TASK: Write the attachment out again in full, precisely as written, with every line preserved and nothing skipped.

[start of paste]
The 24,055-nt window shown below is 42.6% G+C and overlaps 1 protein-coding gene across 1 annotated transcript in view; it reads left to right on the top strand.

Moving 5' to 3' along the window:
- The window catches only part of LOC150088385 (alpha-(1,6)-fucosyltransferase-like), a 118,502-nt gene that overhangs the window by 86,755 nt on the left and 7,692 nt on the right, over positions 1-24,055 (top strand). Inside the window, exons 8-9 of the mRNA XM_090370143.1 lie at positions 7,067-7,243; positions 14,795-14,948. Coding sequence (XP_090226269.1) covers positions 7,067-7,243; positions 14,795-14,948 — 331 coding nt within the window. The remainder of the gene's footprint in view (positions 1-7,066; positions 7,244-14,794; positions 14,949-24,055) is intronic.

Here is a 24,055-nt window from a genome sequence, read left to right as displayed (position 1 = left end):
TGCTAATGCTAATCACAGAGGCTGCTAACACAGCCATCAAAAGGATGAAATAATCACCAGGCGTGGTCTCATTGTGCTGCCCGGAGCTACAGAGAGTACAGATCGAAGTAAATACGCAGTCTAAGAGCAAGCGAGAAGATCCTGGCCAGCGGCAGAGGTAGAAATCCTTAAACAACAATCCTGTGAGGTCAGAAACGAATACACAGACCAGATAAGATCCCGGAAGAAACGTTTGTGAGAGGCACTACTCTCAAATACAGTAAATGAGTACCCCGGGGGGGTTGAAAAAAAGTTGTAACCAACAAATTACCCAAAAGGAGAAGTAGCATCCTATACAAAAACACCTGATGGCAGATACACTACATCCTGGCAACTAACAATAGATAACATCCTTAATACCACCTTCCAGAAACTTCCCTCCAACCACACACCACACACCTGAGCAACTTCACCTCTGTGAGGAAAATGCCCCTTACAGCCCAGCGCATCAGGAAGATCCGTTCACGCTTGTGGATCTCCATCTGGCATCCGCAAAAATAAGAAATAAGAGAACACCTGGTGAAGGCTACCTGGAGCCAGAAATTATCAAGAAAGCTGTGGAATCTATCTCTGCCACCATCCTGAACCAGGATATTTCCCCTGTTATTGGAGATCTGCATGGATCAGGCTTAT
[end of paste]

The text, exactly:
The 24,055-nt window shown below is 42.6% G+C and overlaps 1 protein-coding gene across 1 annotated transcript in view; it reads left to right on the top strand.

Moving 5' to 3' along the window:
- The window catches only part of LOC150088385 (alpha-(1,6)-fucosyltransferase-like), a 118,502-nt gene that overhangs the window by 86,755 nt on the left and 7,692 nt on the right, over positions 1-24,055 (top strand). Inside the window, exons 8-9 of the mRNA XM_090370143.1 lie at positions 7,067-7,243; positions 14,795-14,948. Coding sequence (XP_090226269.1) covers positions 7,067-7,243; positions 14,795-14,948 — 331 coding nt within the window. The remainder of the gene's footprint in view (positions 1-7,066; positions 7,244-14,794; positions 14,949-24,055) is intronic.

Here is a 24,055-nt window from a genome sequence, read left to right as displayed (position 1 = left end):
TGCTAATGCTAATCACAGAGGCTGCTAACACAGCCATCAAAAGGATGAAATAATCACCAGGCGTGGTCTCATTGTGCTGCCCGGAGCTACAGAGAGTACAGATCGAAGTAAATACGCAGTCTAAGAGCAAGCGAGAAGATCCTGGCCAGCGGCAGAGGTAGAAATCCTTAAACAACAATCCTGTGAGGTCAGAAACGAATACACAGACCAGATAAGATCCCGGAAGAAACGTTTGTGAGAGGCACTACTCTCAAATACAGTAAATGAGTACCCCGGGGGGGTTGAAAAAAAGTTGTAACCAACAAATTACCCAAAAGGAGAAGTAGCATCCTATACAAAAACACCTGATGGCAGATACACTACATCCTGGCAACTAACAATAGATAACATCCTTAATACCACCTTCCAGAAACTTCCCTCCAACCACACACCACACACCTGAGCAACTTCACCTCTGTGAGGAAAATGCCCCTTACAGCCCAGCGCATCAGGAAGATCCGTTCACGCTTGTGGATCTCCATCTGGCATCCGCAAAAATAAGAAATAAGAGAACACCTGGTGAAGGCTACCTGGAGCCAGAAATTATCAAGAAAGCTGTGGAATCTATCTCTGCCACCATCCTGAACCAGGATATTTCCCCTGTTATTGGAGATCTGCATGGATCAGGCTTAT